Herbicide Performance and Weed Seedbank Dynamics as Affected by High Residue Conservation Agriculture Systems
Type of Degreethesis
Agronomy and Soils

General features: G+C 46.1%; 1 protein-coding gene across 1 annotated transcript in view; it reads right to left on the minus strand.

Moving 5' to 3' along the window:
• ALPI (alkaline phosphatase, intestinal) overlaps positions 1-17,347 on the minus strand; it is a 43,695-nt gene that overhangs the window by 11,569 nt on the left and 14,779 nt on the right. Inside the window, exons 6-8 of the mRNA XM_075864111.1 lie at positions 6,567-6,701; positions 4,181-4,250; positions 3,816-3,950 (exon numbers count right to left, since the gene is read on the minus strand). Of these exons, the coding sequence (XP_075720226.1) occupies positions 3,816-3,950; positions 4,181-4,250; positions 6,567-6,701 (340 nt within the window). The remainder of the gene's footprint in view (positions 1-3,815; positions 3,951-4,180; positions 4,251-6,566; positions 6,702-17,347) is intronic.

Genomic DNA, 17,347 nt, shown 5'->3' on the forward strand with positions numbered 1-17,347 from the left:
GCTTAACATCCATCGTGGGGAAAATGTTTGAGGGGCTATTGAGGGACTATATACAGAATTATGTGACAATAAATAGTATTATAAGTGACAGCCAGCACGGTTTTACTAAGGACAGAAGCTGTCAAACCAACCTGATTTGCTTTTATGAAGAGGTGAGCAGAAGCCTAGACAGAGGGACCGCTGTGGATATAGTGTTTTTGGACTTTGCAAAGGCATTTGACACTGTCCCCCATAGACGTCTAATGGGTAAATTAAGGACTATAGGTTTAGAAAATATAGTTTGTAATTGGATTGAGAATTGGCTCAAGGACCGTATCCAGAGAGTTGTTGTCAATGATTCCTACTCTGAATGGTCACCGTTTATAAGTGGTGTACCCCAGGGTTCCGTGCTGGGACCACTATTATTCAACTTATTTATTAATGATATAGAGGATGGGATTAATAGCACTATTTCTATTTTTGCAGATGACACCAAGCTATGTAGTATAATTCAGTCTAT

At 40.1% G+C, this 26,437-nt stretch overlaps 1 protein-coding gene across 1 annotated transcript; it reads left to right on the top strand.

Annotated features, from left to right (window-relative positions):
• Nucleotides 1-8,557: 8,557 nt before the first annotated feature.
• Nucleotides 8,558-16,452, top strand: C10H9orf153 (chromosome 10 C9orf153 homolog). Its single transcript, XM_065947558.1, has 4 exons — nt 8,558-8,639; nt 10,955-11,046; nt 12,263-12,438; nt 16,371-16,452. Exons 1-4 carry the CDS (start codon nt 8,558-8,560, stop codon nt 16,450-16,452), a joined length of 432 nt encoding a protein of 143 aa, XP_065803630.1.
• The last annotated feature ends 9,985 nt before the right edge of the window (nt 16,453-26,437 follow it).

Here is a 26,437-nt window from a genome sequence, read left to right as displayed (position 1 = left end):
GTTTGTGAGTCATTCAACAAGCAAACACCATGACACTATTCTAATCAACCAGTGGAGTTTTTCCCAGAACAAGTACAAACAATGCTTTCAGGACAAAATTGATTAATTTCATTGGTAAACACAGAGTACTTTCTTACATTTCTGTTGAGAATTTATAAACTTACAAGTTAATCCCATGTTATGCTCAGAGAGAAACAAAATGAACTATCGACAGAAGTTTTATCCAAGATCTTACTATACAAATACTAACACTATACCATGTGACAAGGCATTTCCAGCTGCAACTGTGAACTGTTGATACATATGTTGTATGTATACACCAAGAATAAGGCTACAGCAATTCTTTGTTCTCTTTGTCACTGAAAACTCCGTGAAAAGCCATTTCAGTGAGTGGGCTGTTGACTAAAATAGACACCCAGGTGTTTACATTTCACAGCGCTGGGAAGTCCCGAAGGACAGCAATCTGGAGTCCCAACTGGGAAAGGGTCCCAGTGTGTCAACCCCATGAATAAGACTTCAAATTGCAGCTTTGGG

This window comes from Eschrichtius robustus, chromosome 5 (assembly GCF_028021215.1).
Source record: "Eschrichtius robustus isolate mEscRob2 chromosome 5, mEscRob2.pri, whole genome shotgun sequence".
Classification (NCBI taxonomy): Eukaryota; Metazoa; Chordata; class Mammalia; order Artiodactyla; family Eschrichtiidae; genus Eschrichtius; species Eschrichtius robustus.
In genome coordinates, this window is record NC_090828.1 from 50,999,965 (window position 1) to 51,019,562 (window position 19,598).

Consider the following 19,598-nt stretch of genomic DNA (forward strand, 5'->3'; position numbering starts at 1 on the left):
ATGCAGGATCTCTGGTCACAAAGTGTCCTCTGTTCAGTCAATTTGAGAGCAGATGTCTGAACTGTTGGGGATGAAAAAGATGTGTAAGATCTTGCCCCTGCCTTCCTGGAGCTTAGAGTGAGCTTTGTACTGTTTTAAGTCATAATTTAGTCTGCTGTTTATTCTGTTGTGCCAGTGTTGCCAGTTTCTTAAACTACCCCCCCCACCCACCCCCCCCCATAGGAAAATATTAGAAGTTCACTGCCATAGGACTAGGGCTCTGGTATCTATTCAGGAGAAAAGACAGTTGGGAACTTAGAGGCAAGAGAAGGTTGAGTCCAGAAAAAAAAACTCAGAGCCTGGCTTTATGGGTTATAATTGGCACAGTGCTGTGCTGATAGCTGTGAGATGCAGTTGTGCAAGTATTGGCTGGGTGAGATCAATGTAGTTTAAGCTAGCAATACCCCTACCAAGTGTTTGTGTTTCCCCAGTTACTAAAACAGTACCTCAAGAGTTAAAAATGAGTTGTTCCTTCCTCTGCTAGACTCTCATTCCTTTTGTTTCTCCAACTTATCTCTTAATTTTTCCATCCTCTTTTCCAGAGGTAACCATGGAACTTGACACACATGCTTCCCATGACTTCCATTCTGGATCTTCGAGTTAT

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With the introduction of glyphosate-resistant crops in the late 1990’s, there has been widespread adoption of conservation agriculture systems throughout the southern portion of the United States, including Alabama. Beneficial aspects of conservation agriculture primarily include soil and water retention as well as reduced on-farm production costs. Weed population characteristics and management strategies under these reduced tillage practices have been shown to vary greatly in comparison to conventional agriculture systems. Understanding the extent of these variations is necessary in implementing successful weed control regimes in the future. The objectives of a greenhouse experiment was to identify the primary weed species within the weed seedbank as well as their relative densities under differing farming practices and landscape positioning; it was also conducted to determine the rate of preemergent herbicide interception by different levels of cover crop residue and subsequent weed suppression. Results showed the dominant weed species to be the winter annual, henbit (Lamium amplexicaule L.), comprising over 80% of total germinated weed seed. Both the upper and lower soil samples had statistically significant decreases in weed seed density in the no-till treatments compared to conventionally tilled plots. A two year experiment was conducted in Headland, Alabama and Dawson, GA to determine the extent of interception of pendimethalin by cover crop biomass and weed suppression within a peanut (Arachis hypogaea L.) production system. Soil sample extractions from three time intervals (7, 14, and 21 DAP) were analyzed using high performance liquid chromatography (HPLC) to determine pendimethalin present under varying residue treatments. Peanut yield was not negatively affected by cover crop residue at either site in the experiment. Pendimethalin recovery analysis revealed no significant losses of herbicide due to increased levels of cover crop residue. Weed control ratings indicated that, with increased biomass residue in comparison with winter fallow systems, cover crops offer increased and extended weed suppression capabilities. Both the Conservation Innovation Grant proposal and the Weed Science chapter included in this collection, along with the two previously mentioned experiments reveal the advantages offered to the agricultural community through the continued effort of researchers to expand the knowledge and improve upon current conservation practices in order to make conservation agriculture efficient, competitive, and profitable.